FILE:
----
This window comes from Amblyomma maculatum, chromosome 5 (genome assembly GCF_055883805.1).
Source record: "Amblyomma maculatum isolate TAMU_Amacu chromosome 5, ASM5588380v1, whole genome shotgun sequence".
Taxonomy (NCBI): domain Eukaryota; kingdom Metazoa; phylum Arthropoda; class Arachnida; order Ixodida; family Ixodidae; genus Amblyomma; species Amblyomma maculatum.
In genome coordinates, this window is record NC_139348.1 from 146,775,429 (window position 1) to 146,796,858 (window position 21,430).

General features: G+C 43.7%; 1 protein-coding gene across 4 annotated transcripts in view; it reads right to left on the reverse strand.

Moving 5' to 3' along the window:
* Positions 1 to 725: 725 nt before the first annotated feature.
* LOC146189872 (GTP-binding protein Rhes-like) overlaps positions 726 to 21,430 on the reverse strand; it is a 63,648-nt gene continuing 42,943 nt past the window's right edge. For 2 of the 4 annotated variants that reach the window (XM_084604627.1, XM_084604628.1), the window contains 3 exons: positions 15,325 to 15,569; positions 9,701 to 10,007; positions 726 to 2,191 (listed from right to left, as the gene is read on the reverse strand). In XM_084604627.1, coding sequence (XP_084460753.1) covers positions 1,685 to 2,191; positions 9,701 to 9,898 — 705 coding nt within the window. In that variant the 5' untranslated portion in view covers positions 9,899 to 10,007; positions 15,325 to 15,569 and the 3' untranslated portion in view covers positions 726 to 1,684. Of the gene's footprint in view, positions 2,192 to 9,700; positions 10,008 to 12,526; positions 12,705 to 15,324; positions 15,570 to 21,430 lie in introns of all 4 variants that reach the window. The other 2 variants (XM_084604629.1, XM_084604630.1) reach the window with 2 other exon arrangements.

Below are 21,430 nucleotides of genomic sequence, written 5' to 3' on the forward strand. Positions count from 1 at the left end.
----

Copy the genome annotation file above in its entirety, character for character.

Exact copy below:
This window comes from Amblyomma maculatum, chromosome 5 (genome assembly GCF_055883805.1).
Source record: "Amblyomma maculatum isolate TAMU_Amacu chromosome 5, ASM5588380v1, whole genome shotgun sequence".
Taxonomy (NCBI): domain Eukaryota; kingdom Metazoa; phylum Arthropoda; class Arachnida; order Ixodida; family Ixodidae; genus Amblyomma; species Amblyomma maculatum.
In genome coordinates, this window is record NC_139348.1 from 146,775,429 (window position 1) to 146,796,858 (window position 21,430).

General features: G+C 43.7%; 1 protein-coding gene across 4 annotated transcripts in view; it reads right to left on the reverse strand.

Moving 5' to 3' along the window:
* Positions 1 to 725: 725 nt before the first annotated feature.
* LOC146189872 (GTP-binding protein Rhes-like) overlaps positions 726 to 21,430 on the reverse strand; it is a 63,648-nt gene continuing 42,943 nt past the window's right edge. For 2 of the 4 annotated variants that reach the window (XM_084604627.1, XM_084604628.1), the window contains 3 exons: positions 15,325 to 15,569; positions 9,701 to 10,007; positions 726 to 2,191 (listed from right to left, as the gene is read on the reverse strand). In XM_084604627.1, coding sequence (XP_084460753.1) covers positions 1,685 to 2,191; positions 9,701 to 9,898 — 705 coding nt within the window. In that variant the 5' untranslated portion in view covers positions 9,899 to 10,007; positions 15,325 to 15,569 and the 3' untranslated portion in view covers positions 726 to 1,684. Of the gene's footprint in view, positions 2,192 to 9,700; positions 10,008 to 12,526; positions 12,705 to 15,324; positions 15,570 to 21,430 lie in introns of all 4 variants that reach the window. The other 2 variants (XM_084604629.1, XM_084604630.1) reach the window with 2 other exon arrangements.

Below are 21,430 nucleotides of genomic sequence, written 5' to 3' on the forward strand. Positions count from 1 at the left end.